ISO Information on Fredrick Garrett, Co. D 1st USSS
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Author:  BrianTWhite [ Wed Oct 14, 2009 5:54 pm ]
Post subject:  ISO Information on Fredrick Garrett, Co. D 1st USSS

I'm in the process of attaining copies of collector Rick Carlile's prolific U.S. Sharpshooter grouping and need some help. Specifically I am looking for information about Fredrick Garrett, Company D 1st U.S. Sharpshooters. His service record and history would be greatly appreciated and combined with the signed CDV to form a more complete record.

Thanks for your assistance.

Author:  NearSighted [ Tue Nov 24, 2009 2:49 pm ]
Post subject:  Re: ISO Information on Fredrick Garrett, Co. D 1st USSS

You can see the tombstone of Fred's cousin Ed in the "Headstones" section here on the board, Brian. Do you know anything about Frederick Garrett at the moment? I didn't find him in the same cemetery as his cousin, and I don't know anything else at the moment but if I find anything over the winter I'll be sure to let you know.

Author:  BrianTWhite [ Tue Nov 24, 2009 4:43 pm ]
Post subject:  Re: ISO Information on Fredrick Garrett, Co. D 1st USSS


I don't know much about Garrett aside from what Bonnie Knott posted in my latest inquiry about him. I've seen a carte of him signed on the back "Very Truly, Fred E. Garrett, 1st Regt. U.S. Sharpshooters, Roll Room Albany Barracks, May 7 '64." Backmark is Radley & Vanderzee No. 51 State Street Albany, NY. In the portrait Garrett is wearing sky blue trousers, a vest, and a three-button private purchase fatigue blouse.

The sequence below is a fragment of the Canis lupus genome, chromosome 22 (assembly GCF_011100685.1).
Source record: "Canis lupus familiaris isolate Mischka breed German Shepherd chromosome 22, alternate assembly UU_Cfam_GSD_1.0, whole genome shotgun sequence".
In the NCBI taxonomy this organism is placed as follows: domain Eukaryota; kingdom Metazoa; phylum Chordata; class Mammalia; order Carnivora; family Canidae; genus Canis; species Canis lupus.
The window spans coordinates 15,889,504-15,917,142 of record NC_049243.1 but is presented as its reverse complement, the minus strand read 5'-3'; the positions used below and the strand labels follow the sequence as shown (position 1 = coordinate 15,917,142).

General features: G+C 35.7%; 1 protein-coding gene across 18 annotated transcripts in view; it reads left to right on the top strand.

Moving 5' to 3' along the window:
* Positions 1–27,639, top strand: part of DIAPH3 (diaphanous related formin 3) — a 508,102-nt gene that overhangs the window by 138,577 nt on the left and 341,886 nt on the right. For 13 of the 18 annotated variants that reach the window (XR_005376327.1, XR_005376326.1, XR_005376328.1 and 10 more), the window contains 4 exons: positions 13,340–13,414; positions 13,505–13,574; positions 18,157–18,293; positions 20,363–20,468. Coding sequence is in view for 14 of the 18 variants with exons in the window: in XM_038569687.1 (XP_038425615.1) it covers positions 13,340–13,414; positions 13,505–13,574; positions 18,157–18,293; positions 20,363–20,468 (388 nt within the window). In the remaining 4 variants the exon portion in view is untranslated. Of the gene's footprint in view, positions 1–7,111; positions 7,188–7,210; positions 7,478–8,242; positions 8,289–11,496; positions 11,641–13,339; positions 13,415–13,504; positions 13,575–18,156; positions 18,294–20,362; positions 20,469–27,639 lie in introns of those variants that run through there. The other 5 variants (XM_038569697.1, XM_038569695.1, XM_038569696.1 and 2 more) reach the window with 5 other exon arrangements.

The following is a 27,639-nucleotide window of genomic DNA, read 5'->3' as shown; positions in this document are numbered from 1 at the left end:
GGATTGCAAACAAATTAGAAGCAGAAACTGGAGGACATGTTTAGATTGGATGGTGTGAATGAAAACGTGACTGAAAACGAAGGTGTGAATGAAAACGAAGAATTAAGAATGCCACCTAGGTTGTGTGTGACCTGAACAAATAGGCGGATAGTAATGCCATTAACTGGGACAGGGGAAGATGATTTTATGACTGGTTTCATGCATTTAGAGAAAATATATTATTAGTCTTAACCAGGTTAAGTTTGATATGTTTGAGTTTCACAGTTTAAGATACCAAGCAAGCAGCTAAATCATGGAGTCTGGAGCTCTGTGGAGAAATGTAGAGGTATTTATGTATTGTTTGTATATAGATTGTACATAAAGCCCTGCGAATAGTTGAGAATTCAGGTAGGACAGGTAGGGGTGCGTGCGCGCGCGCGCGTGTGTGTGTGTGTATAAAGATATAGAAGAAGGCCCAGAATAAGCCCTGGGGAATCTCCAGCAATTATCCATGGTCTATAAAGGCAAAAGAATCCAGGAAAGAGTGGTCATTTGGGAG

The "Roll Room, Albany Barracks" notation gave me pause and led me to wonder if he was drafted, put into "circulation" and recruited by Company D. I believe it was a story by or about Captain John Hetherington that brought up the idea of sending recruiting parties to "depots" where draftees were housed waiting to be sent to regiments in the field. It seems likely that this may have been practiced as a quick way to attain new recruits when company numbers were down...I just wish I knew if Garrett was a draftee, a dyed-in-the-wool recruit who enlisted directly, or wounded/recovering at home then stayed at the barracks before being sent back to the front.

Here is a quote regarding the Albany barracks from "A History of the Forty-Fourth New York Infantry In the Civil War." It continues for some time about the mess hall, eating habits of new soldiers, and military structure and orders.

"The barracks consisted of a large three-story brick building, erected by the city of Albany for an industrial school. This building was unoccupied at the beginning of the war, and was temporarily turned over to the State as a rendezvous for troops, before leaving for the seat of war. It was used for officers' quarters, as a place to store quartermaster's stores, for a guard house, and the basement was used for a mess hall. Near the brick building, numerous temporary wooden buildings had been erected for use as quarters for the soldiers...."

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